datname | pg_encoding_to_char
postgres | SQL_ASCII
(1 row)

Those of you who do a lot of hackery with the Windows commandprompt will recognise this as standard doskey macros and keys. Those who aren't might be interested in reference from Microsoft.

GIN hits cvs

Trying to be the first to get this up on the planet ;-) Teodor has just committed a first version of GIN (Generalized Inverted iNdexes) to CVS HEAD. This promises even better performance and functionality for many things that previously used GiST, specifically fulltext-search! Yay! Great job, guys!

For much more information, see discussion on -hackers.

Replicating from MS SQL Server to PostgreSQL

Note: I'm sorry, all screenshots were lost in the planet crash. But I managed to recover the text, hopefully it helps someone.

There can be many reasons for wanting to replicate your data from a MS SQL Server installation to your PostgreSQL installation. For example, as a step in migration or to be able to use PostgreSQL features for data analysis while not having to touch existing clients working with MSSQL. For me in this case, I wanted to use tsearch2 to search some fulltext data, because the fulltext indexer in SQL Server really isn't very good.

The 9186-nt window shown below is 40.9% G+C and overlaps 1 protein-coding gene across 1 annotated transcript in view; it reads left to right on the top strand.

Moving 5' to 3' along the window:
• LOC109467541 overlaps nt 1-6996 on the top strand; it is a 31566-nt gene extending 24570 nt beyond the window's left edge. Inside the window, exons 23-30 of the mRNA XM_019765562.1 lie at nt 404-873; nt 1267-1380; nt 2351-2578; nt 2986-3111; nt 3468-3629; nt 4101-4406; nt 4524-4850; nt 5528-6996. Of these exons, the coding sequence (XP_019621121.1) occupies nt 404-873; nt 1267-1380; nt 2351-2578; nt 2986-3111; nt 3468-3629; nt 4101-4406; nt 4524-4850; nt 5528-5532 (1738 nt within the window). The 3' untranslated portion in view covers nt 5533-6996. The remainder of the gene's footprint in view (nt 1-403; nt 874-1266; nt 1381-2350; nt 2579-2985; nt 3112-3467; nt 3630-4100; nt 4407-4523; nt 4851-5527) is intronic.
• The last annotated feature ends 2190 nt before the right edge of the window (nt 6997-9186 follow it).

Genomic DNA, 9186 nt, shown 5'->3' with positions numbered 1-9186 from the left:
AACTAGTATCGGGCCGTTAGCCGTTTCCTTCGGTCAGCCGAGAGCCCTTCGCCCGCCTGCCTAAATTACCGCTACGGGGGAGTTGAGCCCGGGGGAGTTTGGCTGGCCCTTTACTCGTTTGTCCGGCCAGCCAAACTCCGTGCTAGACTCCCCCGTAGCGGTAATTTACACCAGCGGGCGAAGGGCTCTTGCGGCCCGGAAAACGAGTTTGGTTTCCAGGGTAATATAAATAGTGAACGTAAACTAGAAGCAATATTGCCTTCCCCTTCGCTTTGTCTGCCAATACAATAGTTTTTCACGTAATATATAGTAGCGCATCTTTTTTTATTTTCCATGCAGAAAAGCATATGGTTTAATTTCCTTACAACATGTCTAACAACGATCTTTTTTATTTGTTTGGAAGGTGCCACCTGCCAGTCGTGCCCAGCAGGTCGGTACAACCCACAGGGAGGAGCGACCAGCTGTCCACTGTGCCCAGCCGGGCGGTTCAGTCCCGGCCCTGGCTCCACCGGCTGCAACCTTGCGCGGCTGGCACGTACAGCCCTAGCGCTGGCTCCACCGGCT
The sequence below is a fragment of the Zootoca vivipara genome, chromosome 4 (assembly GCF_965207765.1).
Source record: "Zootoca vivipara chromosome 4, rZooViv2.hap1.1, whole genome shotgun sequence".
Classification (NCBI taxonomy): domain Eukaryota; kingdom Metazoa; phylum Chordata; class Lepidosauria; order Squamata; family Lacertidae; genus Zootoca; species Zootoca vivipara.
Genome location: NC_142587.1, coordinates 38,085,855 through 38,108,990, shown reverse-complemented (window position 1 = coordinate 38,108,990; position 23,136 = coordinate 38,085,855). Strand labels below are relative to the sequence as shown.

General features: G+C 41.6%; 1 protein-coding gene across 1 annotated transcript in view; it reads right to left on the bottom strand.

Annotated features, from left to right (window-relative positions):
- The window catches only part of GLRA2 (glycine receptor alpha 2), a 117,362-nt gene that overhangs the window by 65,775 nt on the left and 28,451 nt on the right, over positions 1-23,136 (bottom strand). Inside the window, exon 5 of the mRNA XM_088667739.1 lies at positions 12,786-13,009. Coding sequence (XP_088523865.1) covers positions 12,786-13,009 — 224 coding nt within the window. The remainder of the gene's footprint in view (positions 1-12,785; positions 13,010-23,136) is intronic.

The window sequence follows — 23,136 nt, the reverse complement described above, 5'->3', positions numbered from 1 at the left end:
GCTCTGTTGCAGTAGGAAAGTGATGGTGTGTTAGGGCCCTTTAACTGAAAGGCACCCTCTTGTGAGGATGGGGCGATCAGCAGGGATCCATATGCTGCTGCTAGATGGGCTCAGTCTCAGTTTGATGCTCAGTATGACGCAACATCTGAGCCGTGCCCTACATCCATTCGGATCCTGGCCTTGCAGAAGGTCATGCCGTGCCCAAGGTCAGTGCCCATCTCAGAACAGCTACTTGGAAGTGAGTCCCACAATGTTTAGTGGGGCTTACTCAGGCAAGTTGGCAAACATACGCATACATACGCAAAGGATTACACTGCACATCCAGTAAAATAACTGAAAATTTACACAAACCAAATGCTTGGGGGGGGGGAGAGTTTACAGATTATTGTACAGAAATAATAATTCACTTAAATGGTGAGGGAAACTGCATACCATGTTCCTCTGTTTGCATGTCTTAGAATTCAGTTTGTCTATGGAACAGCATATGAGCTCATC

It turns out that SQL Server ships with replication functionality that can solve this problem with relatively little pain (depending on your schema of course), providing full transactional replication. It's master/slave only, and SQL Server will be the master, but it's still quite useful. Here are the steps to do this for a simple example database - should work for more complex database as well of course. It expects you to set up a user named sqlrepl in the PostgreSQL database, that the replication system will use to connect with. Make sure that this user has permissions to connect from the SQL Server machine in pg_hba.conf.